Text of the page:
The idea of progress is a product of historical thinking. It is a bold interpretation of history that combines understandings of the past, perceptions of the present and expectations of the future. This Element examines the shifting scale of this past, present and future configuration from antiquity to the present day. It develops five categories that reveal the conceptual features of progress together with the philosophies of history in which they have been enmeshed, from temporal outlooks that held no notion of progress to universal histories that viewed progress as a law of nature, from speculation on the meaning and direction of history to the total rejection of all historical constructions. Global in scope and conversant with present-day debates in the theory and philosophy of history, the argument throughout is that the scale on which we conceive history plays a determining role in how we think about progress.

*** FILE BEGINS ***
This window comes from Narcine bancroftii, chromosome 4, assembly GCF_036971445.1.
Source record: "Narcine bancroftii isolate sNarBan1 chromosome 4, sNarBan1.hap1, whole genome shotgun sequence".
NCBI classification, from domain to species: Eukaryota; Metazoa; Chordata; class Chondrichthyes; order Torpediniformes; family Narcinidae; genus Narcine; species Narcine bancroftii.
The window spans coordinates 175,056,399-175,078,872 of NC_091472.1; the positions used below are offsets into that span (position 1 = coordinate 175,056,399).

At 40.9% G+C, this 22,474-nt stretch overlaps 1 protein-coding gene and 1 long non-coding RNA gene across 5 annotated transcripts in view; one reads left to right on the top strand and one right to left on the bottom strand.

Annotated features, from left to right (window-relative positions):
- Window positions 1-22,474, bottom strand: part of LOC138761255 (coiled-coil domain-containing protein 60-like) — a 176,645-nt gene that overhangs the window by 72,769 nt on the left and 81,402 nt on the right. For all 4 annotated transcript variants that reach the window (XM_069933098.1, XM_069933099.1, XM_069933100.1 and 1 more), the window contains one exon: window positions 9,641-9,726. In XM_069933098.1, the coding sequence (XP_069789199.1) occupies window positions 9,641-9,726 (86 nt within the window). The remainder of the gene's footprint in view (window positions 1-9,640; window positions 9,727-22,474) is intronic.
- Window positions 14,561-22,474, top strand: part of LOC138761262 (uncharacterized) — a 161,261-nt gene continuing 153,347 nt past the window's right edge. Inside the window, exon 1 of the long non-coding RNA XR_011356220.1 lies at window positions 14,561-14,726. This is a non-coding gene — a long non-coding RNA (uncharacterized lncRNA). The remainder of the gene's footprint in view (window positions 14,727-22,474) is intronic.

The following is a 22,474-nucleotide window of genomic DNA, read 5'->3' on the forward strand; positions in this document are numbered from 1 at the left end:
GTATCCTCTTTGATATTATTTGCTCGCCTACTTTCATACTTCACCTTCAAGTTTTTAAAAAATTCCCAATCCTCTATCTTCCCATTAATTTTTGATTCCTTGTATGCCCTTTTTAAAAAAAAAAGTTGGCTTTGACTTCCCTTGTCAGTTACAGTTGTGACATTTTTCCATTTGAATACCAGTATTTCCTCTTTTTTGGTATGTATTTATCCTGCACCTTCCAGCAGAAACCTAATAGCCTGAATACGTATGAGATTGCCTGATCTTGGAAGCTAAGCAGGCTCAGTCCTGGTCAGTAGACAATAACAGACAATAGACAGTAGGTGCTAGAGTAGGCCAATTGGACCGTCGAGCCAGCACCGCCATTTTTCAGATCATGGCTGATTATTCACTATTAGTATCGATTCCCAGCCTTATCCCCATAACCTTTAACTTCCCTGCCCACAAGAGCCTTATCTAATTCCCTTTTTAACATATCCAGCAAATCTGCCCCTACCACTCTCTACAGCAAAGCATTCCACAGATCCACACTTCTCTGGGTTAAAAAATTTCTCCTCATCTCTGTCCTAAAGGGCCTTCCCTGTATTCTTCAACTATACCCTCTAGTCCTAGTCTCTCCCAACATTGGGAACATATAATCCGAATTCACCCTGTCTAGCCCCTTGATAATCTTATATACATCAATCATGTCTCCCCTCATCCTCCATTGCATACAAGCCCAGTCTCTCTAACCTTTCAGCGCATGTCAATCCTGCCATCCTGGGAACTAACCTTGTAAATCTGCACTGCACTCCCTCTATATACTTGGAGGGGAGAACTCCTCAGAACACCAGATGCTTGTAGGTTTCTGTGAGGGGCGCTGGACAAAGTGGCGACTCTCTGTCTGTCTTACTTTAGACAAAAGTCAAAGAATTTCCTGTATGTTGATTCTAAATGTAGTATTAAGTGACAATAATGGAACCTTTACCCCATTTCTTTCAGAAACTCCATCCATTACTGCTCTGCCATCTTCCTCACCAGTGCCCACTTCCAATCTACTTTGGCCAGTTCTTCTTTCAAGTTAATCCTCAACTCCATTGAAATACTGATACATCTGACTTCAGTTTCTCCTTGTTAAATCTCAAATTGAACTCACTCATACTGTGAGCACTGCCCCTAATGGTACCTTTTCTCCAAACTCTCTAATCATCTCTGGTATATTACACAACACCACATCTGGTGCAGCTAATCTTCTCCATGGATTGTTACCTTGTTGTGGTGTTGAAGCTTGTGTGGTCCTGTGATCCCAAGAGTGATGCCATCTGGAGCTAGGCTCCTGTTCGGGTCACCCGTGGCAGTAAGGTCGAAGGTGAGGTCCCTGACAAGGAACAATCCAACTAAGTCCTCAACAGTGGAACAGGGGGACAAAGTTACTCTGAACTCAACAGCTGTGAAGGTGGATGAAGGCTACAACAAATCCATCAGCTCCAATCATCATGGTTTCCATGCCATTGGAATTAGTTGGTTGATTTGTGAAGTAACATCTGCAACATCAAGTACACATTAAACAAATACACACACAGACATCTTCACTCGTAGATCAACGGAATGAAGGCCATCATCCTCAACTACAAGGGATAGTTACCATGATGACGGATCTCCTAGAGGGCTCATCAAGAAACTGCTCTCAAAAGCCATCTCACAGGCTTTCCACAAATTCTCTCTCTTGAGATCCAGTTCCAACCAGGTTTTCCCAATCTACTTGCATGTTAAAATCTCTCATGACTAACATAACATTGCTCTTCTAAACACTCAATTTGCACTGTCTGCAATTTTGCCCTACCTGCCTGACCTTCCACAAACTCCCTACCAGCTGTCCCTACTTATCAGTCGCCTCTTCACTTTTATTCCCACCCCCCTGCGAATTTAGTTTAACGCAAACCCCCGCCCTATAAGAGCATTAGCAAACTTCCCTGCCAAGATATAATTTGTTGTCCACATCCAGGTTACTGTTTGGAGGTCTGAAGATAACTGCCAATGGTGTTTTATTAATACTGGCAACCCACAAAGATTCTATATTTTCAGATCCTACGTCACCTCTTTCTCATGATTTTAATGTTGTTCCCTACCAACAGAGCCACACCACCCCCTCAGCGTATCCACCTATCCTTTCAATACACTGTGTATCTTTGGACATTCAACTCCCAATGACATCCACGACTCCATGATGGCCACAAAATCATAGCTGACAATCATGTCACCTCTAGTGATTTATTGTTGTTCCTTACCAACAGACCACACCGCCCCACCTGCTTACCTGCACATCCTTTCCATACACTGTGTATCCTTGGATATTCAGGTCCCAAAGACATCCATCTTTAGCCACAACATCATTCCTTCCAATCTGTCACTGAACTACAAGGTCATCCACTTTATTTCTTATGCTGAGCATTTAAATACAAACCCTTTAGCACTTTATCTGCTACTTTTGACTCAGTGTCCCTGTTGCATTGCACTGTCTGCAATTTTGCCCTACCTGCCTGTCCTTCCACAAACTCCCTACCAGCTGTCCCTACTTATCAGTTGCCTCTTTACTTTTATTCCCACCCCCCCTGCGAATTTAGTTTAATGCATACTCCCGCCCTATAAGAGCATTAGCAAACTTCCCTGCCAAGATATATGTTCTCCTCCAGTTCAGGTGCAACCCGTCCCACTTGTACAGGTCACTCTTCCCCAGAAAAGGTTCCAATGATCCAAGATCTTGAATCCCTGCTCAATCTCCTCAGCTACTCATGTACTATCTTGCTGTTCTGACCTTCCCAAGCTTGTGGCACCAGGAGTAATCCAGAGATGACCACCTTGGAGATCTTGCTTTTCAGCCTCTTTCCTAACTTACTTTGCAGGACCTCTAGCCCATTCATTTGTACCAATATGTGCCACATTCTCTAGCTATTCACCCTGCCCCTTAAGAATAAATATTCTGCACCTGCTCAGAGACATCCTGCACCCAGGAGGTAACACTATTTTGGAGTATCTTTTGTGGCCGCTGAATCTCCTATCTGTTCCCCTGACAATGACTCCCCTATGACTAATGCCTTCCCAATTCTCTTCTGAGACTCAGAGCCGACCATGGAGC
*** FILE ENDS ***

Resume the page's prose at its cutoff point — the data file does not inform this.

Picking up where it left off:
One of the primary goals of archaeology is to construct narratives of past human societies through the material evidence of their activities. Such narratives address how people led their lives and how they viewed and interacted with their world at different times in the past. However, the way archaeologists look at time is becoming increasingly disparate, fragmented and sometimes contradictory. While we now have more exact ways of dating past remains and deposits, and more sophisticated ways of examining how past humans may have engaged with their physical and social environments, there is some internal confusion as to the relative merits of alternative interpretations and evidence. In the research drive to determine a greater precision of dating and chronology, the effect that increased dating effort has on the accuracy of archaeological narratives has rarely been discussed. This chapter discusses the problems and opportunities for archaeological narratives in approaches to time.